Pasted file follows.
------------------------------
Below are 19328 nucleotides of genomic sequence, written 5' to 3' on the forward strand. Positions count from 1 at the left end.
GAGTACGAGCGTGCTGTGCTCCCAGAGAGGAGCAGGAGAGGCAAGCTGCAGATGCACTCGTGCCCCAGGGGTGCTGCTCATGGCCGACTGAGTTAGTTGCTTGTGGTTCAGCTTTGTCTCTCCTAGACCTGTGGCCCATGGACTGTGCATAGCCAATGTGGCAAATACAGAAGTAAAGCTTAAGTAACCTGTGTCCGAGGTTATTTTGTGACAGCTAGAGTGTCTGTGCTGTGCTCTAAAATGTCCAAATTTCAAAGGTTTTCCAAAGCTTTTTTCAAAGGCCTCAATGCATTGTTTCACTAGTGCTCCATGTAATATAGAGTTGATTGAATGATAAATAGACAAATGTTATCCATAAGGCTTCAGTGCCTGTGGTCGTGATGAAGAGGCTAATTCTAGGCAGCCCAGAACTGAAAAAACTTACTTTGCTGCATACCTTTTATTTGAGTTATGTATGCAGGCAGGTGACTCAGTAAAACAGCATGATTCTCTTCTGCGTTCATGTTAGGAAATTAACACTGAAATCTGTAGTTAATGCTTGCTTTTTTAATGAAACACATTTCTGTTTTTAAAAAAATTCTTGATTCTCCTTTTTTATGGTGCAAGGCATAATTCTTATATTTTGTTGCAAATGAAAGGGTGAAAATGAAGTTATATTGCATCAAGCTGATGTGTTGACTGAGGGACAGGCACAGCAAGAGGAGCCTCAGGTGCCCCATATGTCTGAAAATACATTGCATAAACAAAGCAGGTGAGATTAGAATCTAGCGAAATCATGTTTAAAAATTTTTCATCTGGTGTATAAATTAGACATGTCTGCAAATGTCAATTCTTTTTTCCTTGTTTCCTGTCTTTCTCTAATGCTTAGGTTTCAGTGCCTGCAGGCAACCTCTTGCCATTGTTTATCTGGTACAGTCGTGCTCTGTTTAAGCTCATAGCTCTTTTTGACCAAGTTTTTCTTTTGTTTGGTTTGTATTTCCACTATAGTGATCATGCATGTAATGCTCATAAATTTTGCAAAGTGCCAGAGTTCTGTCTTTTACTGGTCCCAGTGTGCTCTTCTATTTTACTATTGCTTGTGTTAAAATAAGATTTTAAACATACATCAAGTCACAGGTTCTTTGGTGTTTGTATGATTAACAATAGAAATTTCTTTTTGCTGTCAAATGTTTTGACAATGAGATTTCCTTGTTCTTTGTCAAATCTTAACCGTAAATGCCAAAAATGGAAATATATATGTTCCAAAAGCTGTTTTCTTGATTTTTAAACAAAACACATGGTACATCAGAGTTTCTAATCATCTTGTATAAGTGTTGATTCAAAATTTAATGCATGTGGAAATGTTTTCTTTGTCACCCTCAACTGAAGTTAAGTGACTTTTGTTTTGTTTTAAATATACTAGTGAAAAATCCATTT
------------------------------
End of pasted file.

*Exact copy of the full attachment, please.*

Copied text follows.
Below are 19328 nucleotides of genomic sequence, written 5' to 3' on the forward strand. Positions count from 1 at the left end.
GAGTACGAGCGTGCTGTGCTCCCAGAGAGGAGCAGGAGAGGCAAGCTGCAGATGCACTCGTGCCCCAGGGGTGCTGCTCATGGCCGACTGAGTTAGTTGCTTGTGGTTCAGCTTTGTCTCTCCTAGACCTGTGGCCCATGGACTGTGCATAGCCAATGTGGCAAATACAGAAGTAAAGCTTAAGTAACCTGTGTCCGAGGTTATTTTGTGACAGCTAGAGTGTCTGTGCTGTGCTCTAAAATGTCCAAATTTCAAAGGTTTTCCAAAGCTTTTTTCAAAGGCCTCAATGCATTGTTTCACTAGTGCTCCATGTAATATAGAGTTGATTGAATGATAAATAGACAAATGTTATCCATAAGGCTTCAGTGCCTGTGGTCGTGATGAAGAGGCTAATTCTAGGCAGCCCAGAACTGAAAAAACTTACTTTGCTGCATACCTTTTATTTGAGTTATGTATGCAGGCAGGTGACTCAGTAAAACAGCATGATTCTCTTCTGCGTTCATGTTAGGAAATTAACACTGAAATCTGTAGTTAATGCTTGCTTTTTTAATGAAACACATTTCTGTTTTTAAAAAAATTCTTGATTCTCCTTTTTTATGGTGCAAGGCATAATTCTTATATTTTGTTGCAAATGAAAGGGTGAAAATGAAGTTATATTGCATCAAGCTGATGTGTTGACTGAGGGACAGGCACAGCAAGAGGAGCCTCAGGTGCCCCATATGTCTGAAAATACATTGCATAAACAAAGCAGGTGAGATTAGAATCTAGCGAAATCATGTTTAAAAATTTTTCATCTGGTGTATAAATTAGACATGTCTGCAAATGTCAATTCTTTTTTCCTTGTTTCCTGTCTTTCTCTAATGCTTAGGTTTCAGTGCCTGCAGGCAACCTCTTGCCATTGTTTATCTGGTACAGTCGTGCTCTGTTTAAGCTCATAGCTCTTTTTGACCAAGTTTTTCTTTTGTTTGGTTTGTATTTCCACTATAGTGATCATGCATGTAATGCTCATAAATTTTGCAAAGTGCCAGAGTTCTGTCTTTTACTGGTCCCAGTGTGCTCTTCTATTTTACTATTGCTTGTGTTAAAATAAGATTTTAAACATACATCAAGTCACAGGTTCTTTGGTGTTTGTATGATTAACAATAGAAATTTCTTTTTGCTGTCAAATGTTTTGACAATGAGATTTCCTTGTTCTTTGTCAAATCTTAACCGTAAATGCCAAAAATGGAAATATATATGTTCCAAAAGCTGTTTTCTTGATTTTTAAACAAAACACATGGTACATCAGAGTTTCTAATCATCTTGTATAAGTGTTGATTCAAAATTTAATGCATGTGGAAATGTTTTCTTTGTCACCCTCAACTGAAGTTAAGTGACTTTTGTTTTGTTTTAAATATACTAGTGAAAAATCCATTT